• Courtesy photo

    Tom O'Banion, left, guides Amelia Dickerson during her record-setting 5K race at the Boulder Road Runners All Comers track meet earlier this summer. Dickerson's time of 20:38 is the new American blind 5K record, she says.

  • Courtesy photo

    Amelia Dickerson, fourth from the right, runs in the Boulder Road Runners All Comers track meet in July at Potts Field at the University of Colorado. Dickerson set a new blind 5K record at this meet and broke it again later in the summer.



Boulder runner Amelia Dickerson ran at the Cherry Creek Sneak in Denver in April and noticed that for an amateur runner, her time of 20:47 in the 5K was pretty fast. Her friend Deb Conley, who’s also founder of the United States Association of Blind Athletes’ local club Lending Sight, suggested she run in an officially sanctioned track meet to get her time recorded.

In July, she ran a 21:25 in the 5K at the Boulder Road Runners All Comers track meet, guided by Tom O’Banion. Then last Thursday, Dickerson ran a 20:38 at another all-comers meet, this time guided by former University of Colorado runner Kenyon Neuman.

As far as Conley and Dickerson know, she now holds the American record in the 5K for blind athletes.

When she’s not running, Dickerson tutors at the University of Colorado and works at a nonprofit in Denver.

How did you get into running?

I started running when I was in middle school, and then I ran high school track and cross country. I was not very fast (laughing). I’ve run off and on, just when I could find people to run with. The past two years I finally had a chance to run regularly.

How often and where do you run?

I live in South Boulder so I run along Lehigh and then Greenbriar over to Fairview. But also when I have more time I like to run up Shanahan Ridge up to Mesa Trail and then back down.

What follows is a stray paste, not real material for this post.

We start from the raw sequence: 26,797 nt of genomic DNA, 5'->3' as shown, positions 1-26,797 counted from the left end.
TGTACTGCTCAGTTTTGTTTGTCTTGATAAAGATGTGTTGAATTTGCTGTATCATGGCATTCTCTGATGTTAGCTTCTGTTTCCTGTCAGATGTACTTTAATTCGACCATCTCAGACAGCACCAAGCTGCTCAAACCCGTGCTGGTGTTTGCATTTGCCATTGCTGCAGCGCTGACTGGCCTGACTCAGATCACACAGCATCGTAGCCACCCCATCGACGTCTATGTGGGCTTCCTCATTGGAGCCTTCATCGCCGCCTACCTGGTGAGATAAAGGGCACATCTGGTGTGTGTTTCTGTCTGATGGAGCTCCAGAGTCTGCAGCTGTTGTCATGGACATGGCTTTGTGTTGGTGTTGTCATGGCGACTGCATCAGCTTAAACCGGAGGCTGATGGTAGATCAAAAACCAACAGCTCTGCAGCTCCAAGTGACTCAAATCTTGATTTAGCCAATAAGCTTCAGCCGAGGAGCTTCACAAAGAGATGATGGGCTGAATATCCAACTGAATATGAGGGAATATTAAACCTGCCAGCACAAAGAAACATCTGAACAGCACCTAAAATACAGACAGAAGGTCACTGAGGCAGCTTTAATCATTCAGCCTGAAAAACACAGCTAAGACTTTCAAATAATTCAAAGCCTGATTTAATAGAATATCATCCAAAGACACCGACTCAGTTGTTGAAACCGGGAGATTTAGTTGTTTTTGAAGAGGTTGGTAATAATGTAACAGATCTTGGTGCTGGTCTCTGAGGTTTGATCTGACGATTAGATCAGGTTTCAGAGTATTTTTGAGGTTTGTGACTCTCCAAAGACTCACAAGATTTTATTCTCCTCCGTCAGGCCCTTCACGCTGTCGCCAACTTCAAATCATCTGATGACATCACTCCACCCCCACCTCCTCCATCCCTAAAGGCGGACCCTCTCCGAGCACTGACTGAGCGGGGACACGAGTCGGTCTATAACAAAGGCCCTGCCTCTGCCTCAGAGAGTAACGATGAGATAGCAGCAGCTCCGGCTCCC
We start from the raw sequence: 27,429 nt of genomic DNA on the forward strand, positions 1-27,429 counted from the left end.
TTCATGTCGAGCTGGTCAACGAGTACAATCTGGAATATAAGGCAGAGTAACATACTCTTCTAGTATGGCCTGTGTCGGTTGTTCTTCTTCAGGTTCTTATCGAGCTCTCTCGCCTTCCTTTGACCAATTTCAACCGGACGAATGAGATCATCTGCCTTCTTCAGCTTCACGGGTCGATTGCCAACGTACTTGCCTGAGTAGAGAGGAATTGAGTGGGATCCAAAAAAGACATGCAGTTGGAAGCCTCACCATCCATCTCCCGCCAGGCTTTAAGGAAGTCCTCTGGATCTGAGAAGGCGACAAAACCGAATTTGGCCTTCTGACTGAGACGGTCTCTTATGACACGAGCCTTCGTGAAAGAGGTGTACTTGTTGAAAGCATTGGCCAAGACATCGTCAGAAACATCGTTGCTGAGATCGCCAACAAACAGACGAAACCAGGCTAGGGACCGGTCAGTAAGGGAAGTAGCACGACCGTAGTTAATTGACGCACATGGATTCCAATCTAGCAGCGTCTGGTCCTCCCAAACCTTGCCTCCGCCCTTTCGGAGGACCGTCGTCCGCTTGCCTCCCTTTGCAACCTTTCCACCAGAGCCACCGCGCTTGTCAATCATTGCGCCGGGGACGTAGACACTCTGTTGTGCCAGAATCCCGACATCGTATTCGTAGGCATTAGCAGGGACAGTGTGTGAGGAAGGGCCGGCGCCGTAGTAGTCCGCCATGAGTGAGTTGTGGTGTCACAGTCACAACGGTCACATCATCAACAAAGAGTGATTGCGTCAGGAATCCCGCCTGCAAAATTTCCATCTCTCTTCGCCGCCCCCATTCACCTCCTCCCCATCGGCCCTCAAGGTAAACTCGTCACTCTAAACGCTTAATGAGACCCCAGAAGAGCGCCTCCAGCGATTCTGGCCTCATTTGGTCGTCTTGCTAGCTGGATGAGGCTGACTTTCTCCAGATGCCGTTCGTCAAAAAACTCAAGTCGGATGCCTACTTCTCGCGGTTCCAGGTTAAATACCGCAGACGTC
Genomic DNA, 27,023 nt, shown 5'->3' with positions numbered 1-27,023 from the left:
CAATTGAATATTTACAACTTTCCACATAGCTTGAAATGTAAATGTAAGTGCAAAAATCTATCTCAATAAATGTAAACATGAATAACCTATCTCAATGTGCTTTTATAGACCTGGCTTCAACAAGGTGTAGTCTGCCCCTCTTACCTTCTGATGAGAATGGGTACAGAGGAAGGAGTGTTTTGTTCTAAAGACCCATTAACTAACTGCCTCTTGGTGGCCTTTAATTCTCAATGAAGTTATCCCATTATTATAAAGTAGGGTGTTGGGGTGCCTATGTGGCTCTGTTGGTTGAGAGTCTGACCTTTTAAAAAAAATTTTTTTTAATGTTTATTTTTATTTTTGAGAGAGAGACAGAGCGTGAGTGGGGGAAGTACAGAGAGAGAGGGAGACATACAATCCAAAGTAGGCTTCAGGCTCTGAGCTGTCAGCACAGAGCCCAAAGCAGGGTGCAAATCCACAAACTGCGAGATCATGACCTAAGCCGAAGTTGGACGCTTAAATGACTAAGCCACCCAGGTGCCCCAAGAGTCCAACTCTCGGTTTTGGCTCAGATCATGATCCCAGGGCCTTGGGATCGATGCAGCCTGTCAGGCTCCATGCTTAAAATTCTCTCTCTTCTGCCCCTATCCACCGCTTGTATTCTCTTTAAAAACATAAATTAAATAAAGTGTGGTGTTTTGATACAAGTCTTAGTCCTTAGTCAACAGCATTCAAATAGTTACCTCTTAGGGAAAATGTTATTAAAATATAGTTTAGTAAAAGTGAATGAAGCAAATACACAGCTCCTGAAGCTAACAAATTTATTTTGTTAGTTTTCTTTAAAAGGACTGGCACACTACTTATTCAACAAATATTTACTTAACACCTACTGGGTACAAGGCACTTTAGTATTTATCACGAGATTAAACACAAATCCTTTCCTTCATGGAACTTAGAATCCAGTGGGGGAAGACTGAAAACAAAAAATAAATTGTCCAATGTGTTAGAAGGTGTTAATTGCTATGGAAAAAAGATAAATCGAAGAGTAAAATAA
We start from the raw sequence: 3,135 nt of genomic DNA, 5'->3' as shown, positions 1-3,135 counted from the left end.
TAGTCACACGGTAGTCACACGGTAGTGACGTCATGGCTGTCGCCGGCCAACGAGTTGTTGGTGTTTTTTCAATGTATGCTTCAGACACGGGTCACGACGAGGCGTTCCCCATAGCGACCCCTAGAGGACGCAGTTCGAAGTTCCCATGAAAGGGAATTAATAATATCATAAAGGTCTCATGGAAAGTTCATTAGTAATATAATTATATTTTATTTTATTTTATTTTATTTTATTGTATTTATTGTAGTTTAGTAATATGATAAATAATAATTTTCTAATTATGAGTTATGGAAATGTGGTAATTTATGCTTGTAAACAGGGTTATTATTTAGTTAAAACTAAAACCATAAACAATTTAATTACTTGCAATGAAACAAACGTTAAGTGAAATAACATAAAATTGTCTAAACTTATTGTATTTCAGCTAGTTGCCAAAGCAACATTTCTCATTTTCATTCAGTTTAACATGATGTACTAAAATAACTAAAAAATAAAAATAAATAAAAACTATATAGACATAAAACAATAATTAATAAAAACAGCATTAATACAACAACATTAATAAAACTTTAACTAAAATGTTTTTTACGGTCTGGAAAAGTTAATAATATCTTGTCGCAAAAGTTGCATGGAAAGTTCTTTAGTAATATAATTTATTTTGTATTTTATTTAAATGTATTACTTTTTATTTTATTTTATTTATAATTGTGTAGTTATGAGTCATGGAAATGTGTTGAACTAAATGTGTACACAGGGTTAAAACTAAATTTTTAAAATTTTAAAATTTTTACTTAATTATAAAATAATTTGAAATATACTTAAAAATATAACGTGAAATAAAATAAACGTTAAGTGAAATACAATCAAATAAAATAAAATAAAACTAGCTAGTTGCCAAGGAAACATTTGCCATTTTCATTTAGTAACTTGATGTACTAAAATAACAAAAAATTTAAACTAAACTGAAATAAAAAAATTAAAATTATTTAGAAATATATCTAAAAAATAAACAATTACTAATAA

How does having a guide running with you work?

The way I do it — and some people do it differently — I hold on to a tether and they hold on to the other end of a tether, a little string or rope or whatever. I’ve had times when I forgot my tether and we’ve used a shoelace to do it. I hang on to that and a lot of movements get communicated through that tether. I can feel the turns but it’s also really good when a guide can tell me ‘Speed bump coming up’ or ‘Curb’ or ‘We’re going to make a sharp turn.’

Can you explain why you have to wear a mask when you compete?

There are categories for level of blindness in competition. There are three of them for track and field. I fall into the category of most blind, which is B1 or T11. B1/T11 is totally blind. I do have some light perception in one of my eyes, so I have to wear the eye shades to make it so I have absolutely no sight and I’m on the same level with everyone in my category. I don’t actually have any sight I use when I run, but it’s a rule to make sure that’s the case.

What are your goals in running?

I’m going to run the New York City Marathon, so I’m going to build up some miles there. I would like to keep seeing what I can do on the 5K. A lot of it is seeing where I am on the different distances and then once I have more miles, training for the marathon. Then I’d like to start doing some speed work.

What does your week look like, training-wise?

Almost every day I do about five miles, and then I’ve been getting connected with some groups. On Sunday mornings there’s a group where I can get in about nine miles in the morning.

Contact Sarah Kuta at 303-473-1106 or On Twitter:

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